Book Review: Billy Budd

Billy Budd MelvilleHerman Melville’s last novel, Billy Budd, was set on an English ship in the late 1700s. Billy had worked on a merchant ship, but was impressed—forced—into the British navy. He went willingly and cheerfully, however. Billy was young, good-looking, well-liked, and basically a moral, upright man.

The master-at-arms on the ship, John Claggart, took an instant dislike to Billy. The biggest factor was probably envy, but Melville seems to attribute Claggart’s dislike to his own nature, which was bent toward evil.  Billy, bent toward good and a little naive, didn’t recognize the signs of Claggart’s dislike and didn’t believe it when told.

Billy accidentally kills Claggart. His captain is put in a hard position. He believes Billy was the better man and didn’t kill Claggart on purpose. But naval laws at that time were strict in the wake of a couple of severe mutinies. Justice had to be meted out swiftly and decisively to maintain order and serve as a warning.

Billy Budd was unfinished at Melville’s death, and his wife and biographer tried to piece his work and guess his intentions. Their attempts were largely considered inferior. A later biographer was given the original manuscript and notes and came up with a better version. But different versions are still circulating. I listened to the audio version at Libravox which didn’t identify which manuscript was used. But it must have been an older one, because it had a different name for the ship, and the online version includes a preface which Wikipedia says was cut in later versions.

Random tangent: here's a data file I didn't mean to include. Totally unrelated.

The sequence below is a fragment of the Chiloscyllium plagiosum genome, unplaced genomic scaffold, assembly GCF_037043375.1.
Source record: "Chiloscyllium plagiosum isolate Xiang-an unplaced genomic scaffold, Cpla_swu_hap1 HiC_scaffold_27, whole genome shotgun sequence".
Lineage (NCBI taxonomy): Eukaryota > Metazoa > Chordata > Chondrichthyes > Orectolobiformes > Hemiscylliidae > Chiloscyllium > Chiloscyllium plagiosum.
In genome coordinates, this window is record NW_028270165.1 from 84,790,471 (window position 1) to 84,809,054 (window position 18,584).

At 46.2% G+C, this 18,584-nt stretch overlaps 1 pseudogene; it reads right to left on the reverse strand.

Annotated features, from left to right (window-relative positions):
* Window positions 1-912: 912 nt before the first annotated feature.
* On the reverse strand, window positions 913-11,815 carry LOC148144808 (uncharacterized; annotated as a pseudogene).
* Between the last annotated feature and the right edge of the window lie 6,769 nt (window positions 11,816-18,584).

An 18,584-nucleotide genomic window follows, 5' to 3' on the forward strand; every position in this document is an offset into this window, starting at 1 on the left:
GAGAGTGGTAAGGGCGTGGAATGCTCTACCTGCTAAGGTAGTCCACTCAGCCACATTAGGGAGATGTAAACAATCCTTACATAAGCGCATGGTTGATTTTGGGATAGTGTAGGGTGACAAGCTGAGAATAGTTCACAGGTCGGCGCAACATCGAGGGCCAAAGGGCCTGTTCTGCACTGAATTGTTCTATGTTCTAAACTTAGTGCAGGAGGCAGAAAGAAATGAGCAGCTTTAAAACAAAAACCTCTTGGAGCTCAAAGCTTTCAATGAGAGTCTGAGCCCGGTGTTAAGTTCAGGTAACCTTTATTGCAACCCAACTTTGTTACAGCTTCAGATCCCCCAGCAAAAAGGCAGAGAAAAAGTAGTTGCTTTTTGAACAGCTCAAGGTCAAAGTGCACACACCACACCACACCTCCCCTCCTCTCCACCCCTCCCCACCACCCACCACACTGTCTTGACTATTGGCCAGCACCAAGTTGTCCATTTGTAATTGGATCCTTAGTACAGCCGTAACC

Because Melville hadn’t finished the book, it’s hard to know his intent in writing it. Was it a basic good vs. evil conflict, in which the good doesn’t always win out in this life? Was it a reaction against naval laws, a warning that they needed clarification? It’s hard to say. it’s interesting that Billy’s old ship was named The Rights of Man, and as Billy leaves it, he calls out, “Goodbye to you, old Rights of Man.” Perhaps this is symbolic.

Billy is presented as innocent to the point that, when the chaplain calls on him, Billy listens out of politeness but doesn’t “receive” the message. The chaplain concludes that “innocence was even a better thing than religion wherewith to go to judgment”  and leaves off. But no man is so innocent that he can face judgement without Christ.

I chose this book for the Abandoned Classic category (one you started but never finished) of the Back to the Classics challenge. Reading Billy Budd was an assignment for a college class, but I never finished it—odd, since it’s a short book. I was docked points for not finishing the reading assignment, and have rarely thought about it since. But it was one of only two classics that I could remember not finishing.

It was an interesting story. Many consider it a masterpiece for Melville second only to Moby Dick. It’s not the type of story I’d generally gravitate to. But that’s one thing I like about the Back to the Classics challenge: it expands my reading horizons. I’m glad to be acquainted with Billy story which, as most classics do, provides much food for thought.

Have you ever read Billy Budd? What did you think.